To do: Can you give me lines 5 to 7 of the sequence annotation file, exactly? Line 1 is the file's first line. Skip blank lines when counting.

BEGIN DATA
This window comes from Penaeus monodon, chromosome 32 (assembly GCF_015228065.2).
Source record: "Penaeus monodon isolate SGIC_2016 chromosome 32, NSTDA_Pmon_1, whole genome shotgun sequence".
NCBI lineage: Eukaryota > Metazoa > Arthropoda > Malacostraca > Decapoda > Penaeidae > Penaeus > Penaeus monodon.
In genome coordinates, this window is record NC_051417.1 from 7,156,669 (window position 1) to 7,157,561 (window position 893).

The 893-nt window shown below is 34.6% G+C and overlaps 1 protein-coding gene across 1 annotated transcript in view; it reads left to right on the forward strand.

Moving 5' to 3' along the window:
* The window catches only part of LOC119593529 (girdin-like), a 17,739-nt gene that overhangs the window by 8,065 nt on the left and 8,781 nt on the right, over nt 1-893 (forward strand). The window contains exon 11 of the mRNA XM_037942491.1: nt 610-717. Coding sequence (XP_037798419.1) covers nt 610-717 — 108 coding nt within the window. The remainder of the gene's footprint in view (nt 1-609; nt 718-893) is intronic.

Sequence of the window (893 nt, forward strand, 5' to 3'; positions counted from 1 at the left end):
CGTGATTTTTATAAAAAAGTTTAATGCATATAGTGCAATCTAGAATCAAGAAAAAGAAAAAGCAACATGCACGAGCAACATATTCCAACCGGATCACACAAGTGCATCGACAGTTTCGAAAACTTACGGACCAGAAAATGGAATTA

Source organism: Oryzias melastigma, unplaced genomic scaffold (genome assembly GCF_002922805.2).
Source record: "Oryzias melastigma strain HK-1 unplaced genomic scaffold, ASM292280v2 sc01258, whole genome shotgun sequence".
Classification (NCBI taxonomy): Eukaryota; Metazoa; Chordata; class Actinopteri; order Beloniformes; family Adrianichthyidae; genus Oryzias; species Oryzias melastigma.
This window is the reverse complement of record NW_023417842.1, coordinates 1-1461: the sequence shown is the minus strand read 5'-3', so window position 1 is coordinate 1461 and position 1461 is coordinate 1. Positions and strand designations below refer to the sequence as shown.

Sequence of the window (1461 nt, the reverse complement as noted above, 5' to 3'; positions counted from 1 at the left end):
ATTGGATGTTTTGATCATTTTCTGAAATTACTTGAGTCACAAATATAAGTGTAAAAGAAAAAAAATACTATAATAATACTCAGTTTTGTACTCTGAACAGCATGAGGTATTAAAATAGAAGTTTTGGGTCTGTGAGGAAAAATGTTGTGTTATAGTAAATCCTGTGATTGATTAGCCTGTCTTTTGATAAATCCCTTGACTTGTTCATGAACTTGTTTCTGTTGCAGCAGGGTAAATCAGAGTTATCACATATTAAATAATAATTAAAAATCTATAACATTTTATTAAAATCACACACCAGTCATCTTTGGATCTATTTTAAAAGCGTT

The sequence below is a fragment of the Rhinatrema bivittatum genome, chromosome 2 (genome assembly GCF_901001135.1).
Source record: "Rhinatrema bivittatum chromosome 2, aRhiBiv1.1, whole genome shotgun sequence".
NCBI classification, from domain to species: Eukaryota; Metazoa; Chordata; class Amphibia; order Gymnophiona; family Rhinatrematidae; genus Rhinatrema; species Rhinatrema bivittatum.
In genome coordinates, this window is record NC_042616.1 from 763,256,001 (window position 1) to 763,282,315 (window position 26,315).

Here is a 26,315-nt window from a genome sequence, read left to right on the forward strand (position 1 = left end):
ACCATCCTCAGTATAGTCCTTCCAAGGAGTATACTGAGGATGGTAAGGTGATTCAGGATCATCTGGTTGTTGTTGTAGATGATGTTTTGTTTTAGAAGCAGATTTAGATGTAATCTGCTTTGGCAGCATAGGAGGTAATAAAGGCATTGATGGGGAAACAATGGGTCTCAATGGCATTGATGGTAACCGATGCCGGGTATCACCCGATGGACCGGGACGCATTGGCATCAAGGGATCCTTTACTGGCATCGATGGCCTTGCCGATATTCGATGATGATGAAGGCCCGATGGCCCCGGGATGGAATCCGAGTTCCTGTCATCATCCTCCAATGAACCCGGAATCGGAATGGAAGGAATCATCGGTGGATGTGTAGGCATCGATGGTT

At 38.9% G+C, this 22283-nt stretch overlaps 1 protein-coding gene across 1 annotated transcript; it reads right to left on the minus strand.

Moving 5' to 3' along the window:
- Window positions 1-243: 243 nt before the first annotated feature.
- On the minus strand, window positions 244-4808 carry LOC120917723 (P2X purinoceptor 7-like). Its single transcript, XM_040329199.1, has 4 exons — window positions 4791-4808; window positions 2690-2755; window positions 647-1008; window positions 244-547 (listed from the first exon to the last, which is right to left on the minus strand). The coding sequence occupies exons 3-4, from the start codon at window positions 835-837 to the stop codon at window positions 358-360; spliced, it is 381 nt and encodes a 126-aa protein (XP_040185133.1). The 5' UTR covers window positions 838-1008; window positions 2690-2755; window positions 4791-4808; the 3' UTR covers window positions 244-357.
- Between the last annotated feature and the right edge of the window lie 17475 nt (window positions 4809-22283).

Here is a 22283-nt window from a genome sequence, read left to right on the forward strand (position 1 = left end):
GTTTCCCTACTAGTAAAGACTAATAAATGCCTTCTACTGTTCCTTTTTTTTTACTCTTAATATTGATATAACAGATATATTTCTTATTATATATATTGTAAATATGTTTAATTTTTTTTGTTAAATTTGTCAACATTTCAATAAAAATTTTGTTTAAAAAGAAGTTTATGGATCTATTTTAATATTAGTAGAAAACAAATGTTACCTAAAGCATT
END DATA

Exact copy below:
The 893-nt window shown below is 34.6% G+C and overlaps 1 protein-coding gene across 1 annotated transcript in view; it reads left to right on the forward strand.

Moving 5' to 3' along the window:
* The window catches only part of LOC119593529 (girdin-like), a 17,739-nt gene that overhangs the window by 8,065 nt on the left and 8,781 nt on the right, over nt 1-893 (forward strand). The window contains exon 11 of the mRNA XM_037942491.1: nt 610-717. Coding sequence (XP_037798419.1) covers nt 610-717 — 108 coding nt within the window. The remainder of the gene's footprint in view (nt 1-609; nt 718-893) is intronic.